Moreover, Americans were informed by two well-established readings of the Constitution regarding human bondage: first, that the slave states had complete autonomy over the institution within their boundaries, and second, that the domestic slave trade – trade among the states – was immune to federal interference. The only feasible strategy available to attack lavery was to restrict its expansion into the new territories. Slaveholding interests fully grasped the danger that this strategy posed to them.

Both the South and the North drew the same conclusion: “The power to decide the question of slavery for the territories was the power to determine the future of slavery itself. ” By 1860, four doctrines had emerged to answer the question of federal control in the territories, and they all claimed to be sanctioned by the Constitution, implicitly or explicitly. Two of the “conservative” doctrines emphasized the written text and historical precedents f the founding document, while the other two doctrines developed arguments that transcended the Constitution.

The first of these “conservative” theories, represented by the Constitutional Union Party, argued that the historical designation of free and slave apportionments in territories should become a Constitutional mandate. The Crittenden Compromise of 1860 was an expression of this view. The second doctrine of Congressional preeminence, championed by Abraham Lincoln and the Republican Party, insisted that the Constitution did not bind legislators to a policy of balance – hat slavery could be excluded altogether in a territory at the discretion of Congress – with one caveat: the due process clause of the Fifth Amendment must apply.

In other words, Congress could restrict human bondage, but never establish it. The Kansas- Nebraska Act of 1854 legislated this doctrine. The fourth in this quartet is the theory of state sovereignty, named after the South Carolinian political theorist and statesman John C. Calhoun. Rejecting the arguments for federal authority or self- government, state sovereignty would empower states to promote the expansion of lavery as part of the Federal Union under the US Constitution – and not merely as an argument for secession. The basic premise was that all authority regarding matters of slavery in the territories resided in each state.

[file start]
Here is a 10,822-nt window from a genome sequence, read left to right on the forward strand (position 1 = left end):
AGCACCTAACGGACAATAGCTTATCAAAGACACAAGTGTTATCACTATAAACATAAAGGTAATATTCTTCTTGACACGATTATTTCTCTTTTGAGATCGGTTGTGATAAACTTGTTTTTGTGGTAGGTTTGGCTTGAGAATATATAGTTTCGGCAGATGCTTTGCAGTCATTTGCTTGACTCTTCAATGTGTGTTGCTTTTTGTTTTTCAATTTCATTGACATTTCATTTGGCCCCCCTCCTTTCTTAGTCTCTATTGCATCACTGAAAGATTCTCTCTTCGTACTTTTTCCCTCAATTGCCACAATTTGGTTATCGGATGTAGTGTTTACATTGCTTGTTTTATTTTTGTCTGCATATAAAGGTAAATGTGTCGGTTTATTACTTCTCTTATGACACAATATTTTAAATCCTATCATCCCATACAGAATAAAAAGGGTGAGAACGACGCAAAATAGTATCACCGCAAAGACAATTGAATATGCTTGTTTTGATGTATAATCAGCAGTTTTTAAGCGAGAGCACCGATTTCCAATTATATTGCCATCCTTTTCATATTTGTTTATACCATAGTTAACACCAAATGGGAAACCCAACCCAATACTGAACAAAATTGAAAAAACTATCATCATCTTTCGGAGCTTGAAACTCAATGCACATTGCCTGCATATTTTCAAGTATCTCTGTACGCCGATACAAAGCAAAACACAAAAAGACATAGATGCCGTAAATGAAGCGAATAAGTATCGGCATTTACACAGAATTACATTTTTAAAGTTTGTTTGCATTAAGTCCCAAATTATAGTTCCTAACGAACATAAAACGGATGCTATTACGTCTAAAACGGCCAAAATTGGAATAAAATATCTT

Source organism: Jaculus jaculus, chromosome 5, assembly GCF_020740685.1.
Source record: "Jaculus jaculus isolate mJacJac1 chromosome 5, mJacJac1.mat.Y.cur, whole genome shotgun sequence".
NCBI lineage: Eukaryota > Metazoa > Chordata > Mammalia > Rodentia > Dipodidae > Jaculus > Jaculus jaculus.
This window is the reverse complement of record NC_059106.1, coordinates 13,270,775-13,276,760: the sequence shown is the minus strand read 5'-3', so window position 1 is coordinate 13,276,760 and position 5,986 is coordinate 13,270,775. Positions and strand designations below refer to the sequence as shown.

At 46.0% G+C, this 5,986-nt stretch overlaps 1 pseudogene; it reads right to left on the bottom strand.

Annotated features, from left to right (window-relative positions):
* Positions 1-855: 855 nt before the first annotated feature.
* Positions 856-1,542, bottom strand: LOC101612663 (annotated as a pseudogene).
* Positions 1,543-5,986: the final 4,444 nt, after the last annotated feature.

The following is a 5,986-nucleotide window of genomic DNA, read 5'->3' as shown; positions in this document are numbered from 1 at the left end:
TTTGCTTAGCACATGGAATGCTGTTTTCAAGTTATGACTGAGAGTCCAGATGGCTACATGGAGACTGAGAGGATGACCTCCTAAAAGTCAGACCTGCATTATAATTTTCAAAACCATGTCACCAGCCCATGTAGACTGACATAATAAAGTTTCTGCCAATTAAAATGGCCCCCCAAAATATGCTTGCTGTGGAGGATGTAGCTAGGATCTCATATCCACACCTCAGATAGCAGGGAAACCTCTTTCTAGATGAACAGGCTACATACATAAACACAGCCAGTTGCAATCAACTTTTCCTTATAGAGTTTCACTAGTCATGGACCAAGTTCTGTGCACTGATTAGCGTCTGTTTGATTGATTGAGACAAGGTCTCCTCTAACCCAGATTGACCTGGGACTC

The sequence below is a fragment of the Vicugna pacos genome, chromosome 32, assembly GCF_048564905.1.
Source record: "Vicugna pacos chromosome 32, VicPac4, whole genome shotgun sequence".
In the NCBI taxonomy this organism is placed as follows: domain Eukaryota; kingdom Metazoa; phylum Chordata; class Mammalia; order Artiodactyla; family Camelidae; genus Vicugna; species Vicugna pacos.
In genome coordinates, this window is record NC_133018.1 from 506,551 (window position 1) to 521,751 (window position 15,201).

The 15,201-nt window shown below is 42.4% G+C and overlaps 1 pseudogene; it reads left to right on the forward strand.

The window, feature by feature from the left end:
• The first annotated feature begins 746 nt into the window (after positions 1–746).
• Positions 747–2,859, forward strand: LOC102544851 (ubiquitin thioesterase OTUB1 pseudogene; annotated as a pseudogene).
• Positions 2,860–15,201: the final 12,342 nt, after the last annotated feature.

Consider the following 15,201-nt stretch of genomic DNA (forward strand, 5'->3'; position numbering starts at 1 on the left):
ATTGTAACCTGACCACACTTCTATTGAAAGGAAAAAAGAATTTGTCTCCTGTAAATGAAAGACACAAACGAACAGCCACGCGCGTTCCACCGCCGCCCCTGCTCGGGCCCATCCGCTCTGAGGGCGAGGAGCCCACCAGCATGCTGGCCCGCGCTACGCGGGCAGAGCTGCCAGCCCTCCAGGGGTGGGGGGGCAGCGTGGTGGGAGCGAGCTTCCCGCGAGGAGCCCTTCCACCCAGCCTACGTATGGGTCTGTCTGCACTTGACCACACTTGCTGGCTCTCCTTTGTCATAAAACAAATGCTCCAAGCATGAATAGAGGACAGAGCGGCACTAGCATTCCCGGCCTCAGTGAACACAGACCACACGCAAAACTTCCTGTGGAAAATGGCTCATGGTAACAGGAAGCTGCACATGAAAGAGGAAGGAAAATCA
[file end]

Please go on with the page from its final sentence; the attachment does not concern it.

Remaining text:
The role of the federal government was merely to enable the implementation of state laws when residents of the states entered the territories. The Calhoun doctrine asserted that the federal government in the territories was only the agent of the several sovereign states, and hence incapable of forbidding the bringing into any territory of anything that was legal roperty in any state. State sovereignty, in other words, gave the laws ot the slaveholding states extra-jurisdictional effect. “States’ rights” was an ideology formulated and applied as a means of advancing slave state interests through federal authority.

As historian Thomas L. Krannawitter points out, “he Southern demand for federal slave protection represented a demand for an unprecedented expansion of federal power. ” By 1860, these four doctrines comprised the major ideologies presented to the American public on the matters of slavery, the territories and the US Constitution. National elections Beginning in the American Revolution and accelerating after the War of 1812, the people of the United States grew in their sense of country as an important example to the world of a national republic of political liberty and personal rights.

Previous regional independence movements such as the Greek revolt in the Ottoman Empire, division and redivision in the Latin American political map, and the British-French Crimean triumph leading to an interest in redrawing Europe along cultural differences, all conspired to make for a time of upheaval and uncertainty about the asis of the nation-state. In the world of 19th century self-made Americans, growing in prosperity, population and expanding westward, “freedom” could mean personal liberty or property rights.

The unresolved difference would cause failure??”first in their political institutions, then in their civil life together. Nationalism and honor Nationalism was a powerful force in the early 19th century, with famous spokesmen such as Andrew Jackson and Daniel Webster. While practically all Northerners supported the Union, Southerners were split between those loyal to the entire United States and those loyal primarily to the southern region and then the Confederacy. the National Banking Act and the authorization of United States Notes by the Legal Tender Act of 1862.

The Revenue Act of 1861 introduced the income tax to help finance the war. States align Confederate states Seven Deep South cotton states seceded by February 1861 , starting with South Carolina, Mississippi, Florida, Alabama, Georgia, Louisiana, and Texas. These seven states formed the Confederate States of America, with Jefferson Davis as president, and a governmental structure closely modeled on the U. S. Constitution. Following the attack on Fort Sumter, President Lincoln called for a volunteer army from each state.

Within two months, an additional four Southern slave states declared their secession and Joined the Confederacy: Virginia, Arkansas, North Carolina and Tennessee. The northwestern portion of Virginia subsequently seceded from Virginia, Joining the Union as the new state of West Virginia on June 20, 1863. By the end of 1861, Missouri and Kentucky were effectively under Union control, with Confederate state governments in exile. Among the ordinances of secession passed by the individual tates, those of three – Texas, Alabama, and Virginia – specifically mentioned the plight of the ‘slaveholding states’ at the hands of northern abolitionists.